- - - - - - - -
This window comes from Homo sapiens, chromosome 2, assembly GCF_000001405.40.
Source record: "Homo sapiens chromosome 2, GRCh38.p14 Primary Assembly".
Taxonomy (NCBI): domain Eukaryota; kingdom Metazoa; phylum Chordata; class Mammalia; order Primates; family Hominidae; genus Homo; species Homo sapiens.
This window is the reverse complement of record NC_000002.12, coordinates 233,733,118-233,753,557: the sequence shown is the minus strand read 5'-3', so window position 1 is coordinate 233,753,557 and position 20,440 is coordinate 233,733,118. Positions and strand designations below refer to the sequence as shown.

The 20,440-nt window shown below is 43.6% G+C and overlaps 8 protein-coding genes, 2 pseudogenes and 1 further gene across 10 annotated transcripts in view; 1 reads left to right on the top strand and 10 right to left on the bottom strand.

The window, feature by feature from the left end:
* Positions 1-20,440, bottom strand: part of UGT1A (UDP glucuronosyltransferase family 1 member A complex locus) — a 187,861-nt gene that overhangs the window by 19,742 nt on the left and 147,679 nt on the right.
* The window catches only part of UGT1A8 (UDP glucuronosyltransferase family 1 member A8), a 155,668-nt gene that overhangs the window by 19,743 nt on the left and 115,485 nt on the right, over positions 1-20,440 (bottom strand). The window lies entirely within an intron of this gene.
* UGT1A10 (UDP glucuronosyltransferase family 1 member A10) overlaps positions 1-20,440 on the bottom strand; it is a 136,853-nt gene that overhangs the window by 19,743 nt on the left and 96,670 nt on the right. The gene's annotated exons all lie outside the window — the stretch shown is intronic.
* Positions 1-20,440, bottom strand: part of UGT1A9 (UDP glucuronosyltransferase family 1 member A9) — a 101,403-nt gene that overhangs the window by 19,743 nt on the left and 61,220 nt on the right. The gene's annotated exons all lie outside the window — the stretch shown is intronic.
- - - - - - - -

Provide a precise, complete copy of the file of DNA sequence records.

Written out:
This window comes from Homo sapiens, chromosome 2, assembly GCF_000001405.40.
Source record: "Homo sapiens chromosome 2, GRCh38.p14 Primary Assembly".
Taxonomy (NCBI): domain Eukaryota; kingdom Metazoa; phylum Chordata; class Mammalia; order Primates; family Hominidae; genus Homo; species Homo sapiens.
This window is the reverse complement of record NC_000002.12, coordinates 233,733,118-233,753,557: the sequence shown is the minus strand read 5'-3', so window position 1 is coordinate 233,753,557 and position 20,440 is coordinate 233,733,118. Positions and strand designations below refer to the sequence as shown.

The 20,440-nt window shown below is 43.6% G+C and overlaps 8 protein-coding genes, 2 pseudogenes and 1 further gene across 10 annotated transcripts in view; 1 reads left to right on the top strand and 10 right to left on the bottom strand.

The window, feature by feature from the left end:
* Positions 1-20,440, bottom strand: part of UGT1A (UDP glucuronosyltransferase family 1 member A complex locus) — a 187,861-nt gene that overhangs the window by 19,742 nt on the left and 147,679 nt on the right.
* The window catches only part of UGT1A8 (UDP glucuronosyltransferase family 1 member A8), a 155,668-nt gene that overhangs the window by 19,743 nt on the left and 115,485 nt on the right, over positions 1-20,440 (bottom strand). The window lies entirely within an intron of this gene.
* UGT1A10 (UDP glucuronosyltransferase family 1 member A10) overlaps positions 1-20,440 on the bottom strand; it is a 136,853-nt gene that overhangs the window by 19,743 nt on the left and 96,670 nt on the right. The gene's annotated exons all lie outside the window — the stretch shown is intronic.
* Positions 1-20,440, bottom strand: part of UGT1A9 (UDP glucuronosyltransferase family 1 member A9) — a 101,403-nt gene that overhangs the window by 19,743 nt on the left and 61,220 nt on the right. The gene's annotated exons all lie outside the window — the stretch shown is intronic.